You know, it’s a good thing I grew up in a medical family, learnt how to do research and search through libraries from a young age on, studied hormones from age 11 until, I think, 22 (through sex ed, biology, sciences), and took a one-year physiology course at the University of Toronto, else I may too have missed the big friggin’ hole in my test results, namely that the lab ever so kindly neglected to send the doctors two important test results when they sent their report. Oh yeah, the lab said, when I called (because heaven forbid doctors notice such things and follow up), the results are here, we did them. Could you, like, send them on, I asked. We sent the report, they said. Not those results you didn’t, I said. Oh but we did them, they said. I know you did them, I said, could you send them on? We can resend the report, they said. Not the report, the missing test results. Oh sure, they’re all here. Head to desk. Repeatedly.
Actually, only one doctor would’ve noticed that some of the results were not in the report, the one who ordered them, except that she didn’t. I also have discovered that her twit of a resident in that list of hormonal tests they gave me to have done had miswritten one, which is why the lab had said they didn’t do it. But I’m getting ahead of myself. This whole kerfuffle started yesterday when the test-ordering doctor’s office phoned to tell me that given my test results, she wanted to see me about management. In May. Late May.
Yes, folks, it wasn’t an emergency to her, no way they could squeeze me in earlier, perhaps put me on a waiting list for an earlier time, I just had to suck it up and stay worried about what could be wrong about my test results for almost 3 months. F* that.
I called my GP, after hyperventilating to my mother. He had been sent a copy too, looked at them, and told me what was wrong and then sent me a requisition form for the right cortisol tests, which I have to figure out how to get done. Hormonal tests are not easy, no just showing up any old time and being on any old medication. And some are not easy to interpret either. And then it doesn’t help when the lab decides to hang onto the results, which I understand is common. It took me all afternoon — only because labs are not allowed to release results to patients even though doctors are required to give patients a copy when asked and so I had to find out fax numbers and the entire list of tests so that I knew which ones were missing. I only realised one was missing because I had to pay for it and, when my GP sent me copies of my results, had seen that that expensive test was not there. Then I discovered two were actually missing. I was exhausted at the end of it all.
These were all being done so that when I see a pituitary specialist, also in May, she’ll have the results in front of her. The doctor who’d ordered them thought that the car crash that caused the brain injury had also traumatized my pituitary. It certainly acts like it’s having a hard time and needs some therapy.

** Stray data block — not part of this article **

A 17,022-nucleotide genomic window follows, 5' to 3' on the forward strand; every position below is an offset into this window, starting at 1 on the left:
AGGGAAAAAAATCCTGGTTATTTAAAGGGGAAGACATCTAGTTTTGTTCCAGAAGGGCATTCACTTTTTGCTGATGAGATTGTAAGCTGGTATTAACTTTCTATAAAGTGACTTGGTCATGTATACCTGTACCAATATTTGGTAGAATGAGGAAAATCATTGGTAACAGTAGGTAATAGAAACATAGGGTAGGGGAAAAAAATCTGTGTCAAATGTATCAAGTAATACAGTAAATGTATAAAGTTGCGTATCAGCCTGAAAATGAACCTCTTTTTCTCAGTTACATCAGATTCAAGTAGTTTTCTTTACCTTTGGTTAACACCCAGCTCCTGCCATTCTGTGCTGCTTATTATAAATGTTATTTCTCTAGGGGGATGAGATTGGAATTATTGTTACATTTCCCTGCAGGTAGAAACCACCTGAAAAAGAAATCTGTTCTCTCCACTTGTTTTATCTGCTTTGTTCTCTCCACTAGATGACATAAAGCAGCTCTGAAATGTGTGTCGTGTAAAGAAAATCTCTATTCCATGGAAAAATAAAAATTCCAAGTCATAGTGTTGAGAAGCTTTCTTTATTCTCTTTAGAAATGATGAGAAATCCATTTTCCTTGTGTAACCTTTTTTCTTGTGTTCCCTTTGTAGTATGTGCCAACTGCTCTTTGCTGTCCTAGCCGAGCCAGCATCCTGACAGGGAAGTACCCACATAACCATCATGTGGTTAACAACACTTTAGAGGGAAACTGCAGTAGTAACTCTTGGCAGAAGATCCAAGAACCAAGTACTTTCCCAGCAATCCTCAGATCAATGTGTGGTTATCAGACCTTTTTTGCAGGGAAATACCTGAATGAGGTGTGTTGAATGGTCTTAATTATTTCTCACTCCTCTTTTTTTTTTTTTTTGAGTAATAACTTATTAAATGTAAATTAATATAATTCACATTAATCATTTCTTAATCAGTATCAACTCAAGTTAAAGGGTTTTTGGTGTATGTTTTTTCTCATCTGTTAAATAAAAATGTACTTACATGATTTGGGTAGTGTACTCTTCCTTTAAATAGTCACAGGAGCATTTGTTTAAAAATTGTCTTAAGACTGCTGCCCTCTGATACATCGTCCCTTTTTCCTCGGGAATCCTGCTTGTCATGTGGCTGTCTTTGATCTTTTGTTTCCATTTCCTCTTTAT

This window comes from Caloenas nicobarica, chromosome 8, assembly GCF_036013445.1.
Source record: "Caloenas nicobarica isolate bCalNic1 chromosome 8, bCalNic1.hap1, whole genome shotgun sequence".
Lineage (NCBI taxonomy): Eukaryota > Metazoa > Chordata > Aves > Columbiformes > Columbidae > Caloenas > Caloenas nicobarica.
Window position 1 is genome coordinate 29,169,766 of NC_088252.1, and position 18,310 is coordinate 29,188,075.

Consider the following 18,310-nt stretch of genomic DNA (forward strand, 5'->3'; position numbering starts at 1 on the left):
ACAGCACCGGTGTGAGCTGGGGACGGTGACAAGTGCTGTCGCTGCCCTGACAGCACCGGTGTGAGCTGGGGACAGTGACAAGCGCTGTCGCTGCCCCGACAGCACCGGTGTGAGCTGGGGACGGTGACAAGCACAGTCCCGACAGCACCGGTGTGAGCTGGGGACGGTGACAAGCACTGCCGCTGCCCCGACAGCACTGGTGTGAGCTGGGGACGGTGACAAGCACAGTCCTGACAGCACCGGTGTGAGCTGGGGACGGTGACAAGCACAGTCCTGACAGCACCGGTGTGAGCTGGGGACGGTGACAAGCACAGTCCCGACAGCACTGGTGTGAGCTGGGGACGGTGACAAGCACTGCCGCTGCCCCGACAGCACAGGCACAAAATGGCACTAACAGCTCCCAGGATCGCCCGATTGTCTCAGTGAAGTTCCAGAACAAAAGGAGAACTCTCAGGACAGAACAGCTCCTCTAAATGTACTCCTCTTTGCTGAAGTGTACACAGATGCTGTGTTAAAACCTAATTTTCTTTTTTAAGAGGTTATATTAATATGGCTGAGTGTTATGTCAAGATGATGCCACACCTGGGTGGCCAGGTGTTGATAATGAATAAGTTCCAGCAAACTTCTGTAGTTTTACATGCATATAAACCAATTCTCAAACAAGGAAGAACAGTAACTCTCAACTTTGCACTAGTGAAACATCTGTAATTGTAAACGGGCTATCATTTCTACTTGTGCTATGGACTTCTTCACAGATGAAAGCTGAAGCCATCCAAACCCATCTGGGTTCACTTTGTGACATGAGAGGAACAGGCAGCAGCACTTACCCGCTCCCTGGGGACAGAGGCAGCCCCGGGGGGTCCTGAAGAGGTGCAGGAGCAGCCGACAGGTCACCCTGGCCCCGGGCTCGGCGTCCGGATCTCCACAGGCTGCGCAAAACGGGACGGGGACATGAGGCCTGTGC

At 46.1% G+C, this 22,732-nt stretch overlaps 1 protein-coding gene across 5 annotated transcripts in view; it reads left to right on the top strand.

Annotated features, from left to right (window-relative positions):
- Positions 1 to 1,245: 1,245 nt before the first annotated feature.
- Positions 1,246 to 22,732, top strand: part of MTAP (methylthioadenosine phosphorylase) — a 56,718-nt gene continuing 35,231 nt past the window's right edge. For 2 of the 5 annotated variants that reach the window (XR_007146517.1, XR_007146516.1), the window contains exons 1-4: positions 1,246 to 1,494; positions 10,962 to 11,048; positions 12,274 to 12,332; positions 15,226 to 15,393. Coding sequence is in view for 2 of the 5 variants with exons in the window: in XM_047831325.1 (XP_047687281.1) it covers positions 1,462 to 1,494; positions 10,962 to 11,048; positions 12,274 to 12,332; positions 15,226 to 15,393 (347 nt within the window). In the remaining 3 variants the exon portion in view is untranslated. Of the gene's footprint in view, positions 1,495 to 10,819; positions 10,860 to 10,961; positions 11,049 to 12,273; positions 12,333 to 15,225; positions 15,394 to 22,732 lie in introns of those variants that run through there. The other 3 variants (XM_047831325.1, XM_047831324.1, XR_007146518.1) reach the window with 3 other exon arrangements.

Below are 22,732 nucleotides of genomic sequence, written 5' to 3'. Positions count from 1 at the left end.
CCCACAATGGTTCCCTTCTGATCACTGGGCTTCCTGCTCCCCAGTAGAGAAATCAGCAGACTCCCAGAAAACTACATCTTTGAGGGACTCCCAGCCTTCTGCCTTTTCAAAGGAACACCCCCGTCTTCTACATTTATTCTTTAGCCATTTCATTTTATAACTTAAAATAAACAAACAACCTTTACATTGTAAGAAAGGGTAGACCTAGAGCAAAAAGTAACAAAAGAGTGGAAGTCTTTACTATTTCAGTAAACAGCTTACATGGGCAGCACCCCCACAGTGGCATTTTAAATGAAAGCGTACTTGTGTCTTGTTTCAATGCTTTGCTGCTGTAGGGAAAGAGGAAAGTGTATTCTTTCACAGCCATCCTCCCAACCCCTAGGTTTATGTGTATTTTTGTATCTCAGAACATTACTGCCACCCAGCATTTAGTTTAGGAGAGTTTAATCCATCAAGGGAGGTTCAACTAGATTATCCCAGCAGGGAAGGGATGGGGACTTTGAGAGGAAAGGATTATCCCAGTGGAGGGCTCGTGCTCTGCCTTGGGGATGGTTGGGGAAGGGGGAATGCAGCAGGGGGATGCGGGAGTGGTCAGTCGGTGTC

The current theory is that I might be having an underperforming pituitary, which can affect all or some of the hormones it’s undersecreting. As far as I can tell, the “cure” is to replace those hormones by tablets or injections, always a tricky proposition given hormones fluctuate during the day, the week, the month, in response to stress. I may be able to get some help for some of these hormones from another specialist (yes, my life is full of specialists, I’m so special) I happen to be seeing later this month. So, under GP’s orders, I’ll be trotting there with test results in hand.
In the meantime, after ten years of internal crappiness, I have a lesson for doctors: if someone’s banged their head, test the bejesus out of their blood. Don’t just ask them who the Prime Minister is, tell them to stand up and walk, then pat them on the head and send them out the door, test their blood, test their heart, test their blood pressure, test their hydration, listen to their complaints. And if you don’t know what the results mean, send them to the right specialists.
Better yet, why is there no comprehensive clinic for closed head injury?
I went to neurorehab, saw a physiatrist, and though it was ten years ago, simple observation, listening, and reading of the literature should’ve told them to go beyond teaching me how to compensate for cognitive deficits and to examine how my body was functioning because, you know, the brain runs your body. Not just arms and legs, the obvious stuff, but the heart and stomach and adrenal glands too.
But they didn’t. And today, I’m being sent from specialist to specialist, each in a different hospital, as doctors scratch their heads because medicine has become so specialized, medical education so inadequate on the basics (imagine this: I spent more than double the time studying physiology in the Faculty of Arts and Sciences than med students did and do), that if it’s not in their area, they actually don’t know what area it’s in. It’s nuts.
If there was one clinic with internists and specialists and psychologists who all were familiar with brain trauma in addition to their own specialty, who all worked together, in which you got a full workup from appetite testing to body composition to blood and urine to physical to cognitive, including full-head EEGs and scans, you may actually get properly assessed and proper treatment, especially for those hidden problems.